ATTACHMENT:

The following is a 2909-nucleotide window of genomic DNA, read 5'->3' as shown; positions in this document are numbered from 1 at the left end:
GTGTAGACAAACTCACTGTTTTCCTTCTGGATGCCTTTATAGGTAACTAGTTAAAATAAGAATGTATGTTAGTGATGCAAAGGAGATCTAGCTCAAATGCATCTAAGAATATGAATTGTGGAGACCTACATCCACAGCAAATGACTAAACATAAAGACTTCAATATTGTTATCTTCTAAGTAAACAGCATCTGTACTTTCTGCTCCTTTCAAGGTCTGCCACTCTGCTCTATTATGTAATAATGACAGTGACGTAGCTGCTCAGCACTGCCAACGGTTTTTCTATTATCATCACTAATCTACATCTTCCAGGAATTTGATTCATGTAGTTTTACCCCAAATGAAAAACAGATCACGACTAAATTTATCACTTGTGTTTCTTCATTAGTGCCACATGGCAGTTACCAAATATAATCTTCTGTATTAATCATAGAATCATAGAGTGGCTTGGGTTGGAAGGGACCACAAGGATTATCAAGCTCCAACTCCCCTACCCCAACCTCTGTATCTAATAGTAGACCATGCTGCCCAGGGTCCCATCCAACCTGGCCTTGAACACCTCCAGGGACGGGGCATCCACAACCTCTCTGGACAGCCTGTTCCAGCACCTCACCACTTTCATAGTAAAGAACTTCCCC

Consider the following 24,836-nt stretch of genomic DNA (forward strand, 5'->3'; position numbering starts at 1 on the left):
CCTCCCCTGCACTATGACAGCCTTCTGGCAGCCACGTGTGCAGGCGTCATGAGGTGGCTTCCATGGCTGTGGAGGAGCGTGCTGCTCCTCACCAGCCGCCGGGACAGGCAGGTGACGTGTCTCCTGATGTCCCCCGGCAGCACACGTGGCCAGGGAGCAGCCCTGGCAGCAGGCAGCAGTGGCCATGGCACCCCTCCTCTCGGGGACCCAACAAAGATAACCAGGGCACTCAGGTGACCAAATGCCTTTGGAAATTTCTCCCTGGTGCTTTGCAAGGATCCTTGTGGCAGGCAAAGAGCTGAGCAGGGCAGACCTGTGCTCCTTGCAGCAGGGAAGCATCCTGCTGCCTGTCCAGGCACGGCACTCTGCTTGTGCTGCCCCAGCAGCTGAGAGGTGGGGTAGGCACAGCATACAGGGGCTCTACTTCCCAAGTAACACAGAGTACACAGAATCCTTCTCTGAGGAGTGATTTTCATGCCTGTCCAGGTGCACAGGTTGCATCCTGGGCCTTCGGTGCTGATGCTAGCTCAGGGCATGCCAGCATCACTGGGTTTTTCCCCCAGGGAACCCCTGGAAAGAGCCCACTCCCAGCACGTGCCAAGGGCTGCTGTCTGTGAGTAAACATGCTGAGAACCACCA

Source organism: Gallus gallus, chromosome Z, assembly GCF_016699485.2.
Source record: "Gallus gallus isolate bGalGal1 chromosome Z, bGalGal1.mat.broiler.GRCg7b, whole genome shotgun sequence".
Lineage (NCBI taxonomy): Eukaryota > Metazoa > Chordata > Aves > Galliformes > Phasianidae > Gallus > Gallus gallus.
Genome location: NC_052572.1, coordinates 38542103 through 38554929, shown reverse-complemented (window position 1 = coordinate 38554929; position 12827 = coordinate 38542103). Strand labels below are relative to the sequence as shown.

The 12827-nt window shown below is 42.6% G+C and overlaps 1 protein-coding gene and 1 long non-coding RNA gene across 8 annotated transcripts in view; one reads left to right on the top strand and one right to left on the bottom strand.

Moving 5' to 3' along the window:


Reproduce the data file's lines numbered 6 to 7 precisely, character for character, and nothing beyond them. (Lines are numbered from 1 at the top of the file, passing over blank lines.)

Source record: "Gallus gallus isolate bGalGal1 chromosome Z, bGalGal1.mat.broiler.GRCg7b, whole genome shotgun sequence".
Lineage (NCBI taxonomy): Eukaryota > Metazoa > Chordata > Aves > Galliformes > Phasianidae > Gallus > Gallus gallus.